A group of Wilfrid Laurier University students assembled by the Laurier Pre-Law Society recently competed in teams of two at The Osgoode Cup National Mooting Competition.
This marked Laurier’s first-ever appearance at the competition and allowed a group of students to both compete on behalf of their school and gain experience in the legal field.
The competition took place at Osgoode Hall Law School in Toronto on March 4.
Teams that did well enough moved onto the following day’s competition and vied for a top spot in a field that included students from many colleges and universities in the surrounding region, including students from McGill University, Carleton University and Humber College.
Among those top teams were Laurier’s own Puneet Aujla and Jaaron Pullenayegem who managed to finish within the round of 16.
“Those two put in so much hard work, it is absolutely unbelievable. They have also been to other competitions … that’s where they have a lot of experience from. I think that they did much better than anyone thought that they would,” said Aqsa Naveed, director of content and vice-president of internal affairs at the Laurier Pre-Law Society. The moot court competition brought a team of two people in the appellant position against a team of two people in the respondent position.
Each team was given a few minutes to present their side of the given case to a panel of judges, who then decided which team won the round.
This process unfolded in an elimination-style tournament until a final winner was determined.
“Mock trial is more with a jury or witnesses and is more about cross-examination,” Naveed explained.
“Whereas moot court is just you have seven minutes to explain to the judge why your appeal should be heard or whether it should be dismissed instead.”
“So the basic rules of the competition is, essentially the appellant goes first, always, and the respondent goes after,” said Emily Rezkalla, a fourth-year political science student and vice-president of external relations at the Laurier Pre-Law Society.
“Essentially, all our teams have to prepare for both sides. You don’t know whether or not you are going to be the appellant or the respondent until right before the round.”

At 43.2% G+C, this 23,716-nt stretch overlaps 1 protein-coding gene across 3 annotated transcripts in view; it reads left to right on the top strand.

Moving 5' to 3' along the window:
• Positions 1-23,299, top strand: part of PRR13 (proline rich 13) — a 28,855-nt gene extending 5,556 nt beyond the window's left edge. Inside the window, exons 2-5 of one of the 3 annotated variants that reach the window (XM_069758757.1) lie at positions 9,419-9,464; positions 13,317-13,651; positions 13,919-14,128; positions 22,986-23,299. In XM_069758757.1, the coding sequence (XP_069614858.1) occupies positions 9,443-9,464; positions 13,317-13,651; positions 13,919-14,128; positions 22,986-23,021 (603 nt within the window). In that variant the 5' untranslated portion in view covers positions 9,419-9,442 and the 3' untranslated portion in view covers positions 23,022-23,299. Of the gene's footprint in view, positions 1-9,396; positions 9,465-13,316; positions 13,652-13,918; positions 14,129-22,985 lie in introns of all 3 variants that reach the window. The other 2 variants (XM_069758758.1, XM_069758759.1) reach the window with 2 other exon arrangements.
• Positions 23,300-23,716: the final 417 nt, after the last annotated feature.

“It’s very formal. You address the judges as justices, you have to submit your arguments, it’s all about the formality and the composure and advocacy all in one,” Rezkalla explained.
For many students interested in going to law school, mooting competitions like the one at Osgoode provide an opportunity to get a taste of what they can expect should they decide to enroll.
“It’s actually a part of the curriculum in law school and a lot of undergraduate schools don’t have moot court, and to have that experience and to actually place is just such a great way to brand yourself to a school and show that you took one step ahead to get that experience beforehand,” said Rezkalla.
Given that it was the first time students from Laurier had assembled a moot court team, many of those involved didn’t know what to expect.
“It was way more of a learning experience than I thought it would be. I didn’t think that [the judges] were going to give us feedback after every single round,” Rezkalla said.
“I think it was just such a great growing experience when it comes to public speaking.”
After their recent showing at Osgoode, Naveed and Rezkalla were excited at the prospect of assembling students from Laurier to attend future mooting competitions as well as competitions throughout Canada.
“We’re going to more than just Osgoode. This year it was just that one competition. Next year we’re looking to go to [competitions at] McGill and the University of Toronto, as well,” Naveed said.